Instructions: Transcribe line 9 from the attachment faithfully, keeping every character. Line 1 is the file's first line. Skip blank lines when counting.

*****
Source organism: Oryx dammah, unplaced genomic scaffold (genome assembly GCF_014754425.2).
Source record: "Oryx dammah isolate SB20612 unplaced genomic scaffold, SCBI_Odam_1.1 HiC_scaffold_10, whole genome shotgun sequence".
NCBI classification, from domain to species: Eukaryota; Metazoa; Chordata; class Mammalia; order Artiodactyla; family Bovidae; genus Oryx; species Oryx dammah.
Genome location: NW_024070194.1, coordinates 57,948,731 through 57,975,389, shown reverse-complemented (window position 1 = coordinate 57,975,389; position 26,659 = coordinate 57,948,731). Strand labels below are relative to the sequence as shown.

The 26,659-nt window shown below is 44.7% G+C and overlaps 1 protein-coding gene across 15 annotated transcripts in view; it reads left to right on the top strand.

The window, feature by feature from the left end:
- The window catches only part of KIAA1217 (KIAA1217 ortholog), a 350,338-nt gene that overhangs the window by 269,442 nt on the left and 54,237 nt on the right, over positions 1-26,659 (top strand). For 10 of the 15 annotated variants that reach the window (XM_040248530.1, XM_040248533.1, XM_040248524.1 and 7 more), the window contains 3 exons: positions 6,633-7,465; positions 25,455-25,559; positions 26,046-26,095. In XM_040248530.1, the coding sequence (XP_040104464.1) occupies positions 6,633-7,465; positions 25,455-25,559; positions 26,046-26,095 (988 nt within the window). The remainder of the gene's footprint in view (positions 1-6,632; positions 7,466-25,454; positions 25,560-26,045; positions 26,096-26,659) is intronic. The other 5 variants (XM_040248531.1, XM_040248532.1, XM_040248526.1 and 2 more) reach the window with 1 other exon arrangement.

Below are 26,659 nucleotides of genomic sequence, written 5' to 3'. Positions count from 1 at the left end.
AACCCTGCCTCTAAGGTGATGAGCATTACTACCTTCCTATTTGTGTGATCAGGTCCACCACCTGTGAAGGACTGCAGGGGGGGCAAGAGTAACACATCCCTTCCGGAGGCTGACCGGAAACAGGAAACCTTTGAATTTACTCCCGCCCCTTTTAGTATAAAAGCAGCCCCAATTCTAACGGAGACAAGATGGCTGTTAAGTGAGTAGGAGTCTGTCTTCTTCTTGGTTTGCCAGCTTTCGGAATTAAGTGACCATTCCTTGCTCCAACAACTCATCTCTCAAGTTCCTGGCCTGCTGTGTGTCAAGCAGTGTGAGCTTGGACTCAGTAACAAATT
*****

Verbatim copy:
AACCCTGCCTCTAAGGTGATGAGCATTACTACCTTCCTATTTGTGTGATCAGGTCCACCACCTGTGAAGGACTGCAGGGGGGGCAAGAGTAACACATCCCTTCCGGAGGCTGACCGGAAACAGGAAACCTTTGAATTTACTCCCGCCCCTTTTAGTATAAAAGCAGCCCCAATTCTAACGGAGACAAGATGGCTGTTAAGTGAGTAGGAGTCTGTCTTCTTCTTGGTTTGCCAGCTTTCGGAATTAAGTGACCATTCCTTGCTCCAACAACTCATCTCTCAAGTTCCTGGCCTGCTGTGTGTCAAGCAGTGTGAGCTTGGACTCAGTAACAAATT